Appointments raise questions
JUNEAU — Gov. Sean Parnell has appointed two former oil industry employees to the board that sets the tax value of the trans-Alaska pipeline system, raising concerns about fairness from the Fairbanks North Star Borough.
Municipalities won a huge victory last month, when the Alaska Supreme Court found the pipeline for 2006 should have been valued at nearly $10 billion, not the $850 million claimed by pipeline owners.
Parnell has appointed Bernard Washington and Dennis Mandell, both of whom have years of experience working for North Slope oil companies, the Fairbanks Daily News-Miner reports.
Marty McGee, the former chair of the State Assessment Review Board who was terminated last month, said he believes Parnell “is trying to stack the board to be the champions of or accept the arguments of the oil industry.” The board last year set the pipeline’s value at $11.9 billion when the industry argued for $2.3 billion.
“My opinion is the Supreme Court decision affirms the foundation of the decisions we were making; it isn’t favorable to the oil industry’s position,” McGee said. “I don’t think it can be undone entirely, but it’ll cause greater expense and it’ll be more difficult for the boroughs to have their case heard.”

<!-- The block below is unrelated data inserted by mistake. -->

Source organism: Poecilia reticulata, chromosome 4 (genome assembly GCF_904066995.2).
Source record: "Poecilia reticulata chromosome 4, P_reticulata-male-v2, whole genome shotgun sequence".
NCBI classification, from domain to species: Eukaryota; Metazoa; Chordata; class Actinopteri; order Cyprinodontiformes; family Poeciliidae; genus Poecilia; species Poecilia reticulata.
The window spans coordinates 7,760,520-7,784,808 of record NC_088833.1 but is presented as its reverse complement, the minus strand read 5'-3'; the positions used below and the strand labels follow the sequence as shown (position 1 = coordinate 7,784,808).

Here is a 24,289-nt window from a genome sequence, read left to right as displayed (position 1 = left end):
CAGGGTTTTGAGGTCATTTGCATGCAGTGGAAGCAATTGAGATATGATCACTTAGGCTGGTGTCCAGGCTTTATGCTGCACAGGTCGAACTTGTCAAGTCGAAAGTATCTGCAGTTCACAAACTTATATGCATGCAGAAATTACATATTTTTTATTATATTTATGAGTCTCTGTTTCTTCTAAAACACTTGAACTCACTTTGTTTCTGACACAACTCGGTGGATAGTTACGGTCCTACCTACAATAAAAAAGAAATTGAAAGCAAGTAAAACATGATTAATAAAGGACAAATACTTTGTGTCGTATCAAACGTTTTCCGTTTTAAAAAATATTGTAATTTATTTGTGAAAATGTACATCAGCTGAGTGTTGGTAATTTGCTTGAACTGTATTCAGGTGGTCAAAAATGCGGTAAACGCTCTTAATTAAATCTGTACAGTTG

Parnell spokeswoman Sharon Leighow said Washington and Mandell will bring a “fresh perspective” to the board and are highly qualified. She said Parnell is “committed to appointing board members with a diverse range of perspectives. Considering there are no term limits for board members, he believes it’s important to give others the chance to serve.”
The appointments are subject to legislative confirmation.
Borough attorney Rene Broker said the borough is worried about getting a fair hearing on how the pipeline should be taxed — “in front of someone who hasn’t already made up their minds about their view of the world and how the pipeline should be taxed in Alaska.”
The recent court case brought the borough about $9 million.
Broker said last year’s board decision showed major progress on the board’s part and more accurately reflected the information discovered in the lawsuit. While municipalities can dispute the board’s decision in court, Broker said it can take years and be expensive.
“The problem is they pay taxes on what the State Assessment Review Board decides, and then you get the pleasure of spending literally millions of dollars and years litigating with 25 attorneys hired by the industry,” she said. “It’s not insignificant.”
She said her main concern is that the pipeline’s valuation is not tinted by philosophies built up through years of work. Broker said she’s spent years saying the pipeline is worth billions, while Mandell and Washington have argued for a lower amount.
“I would never apply to be on it because I’ve spent a career saying it’s worth $11 billion,” she said. “I don’t think I can be fair. I don’t think they can be fair, either.”
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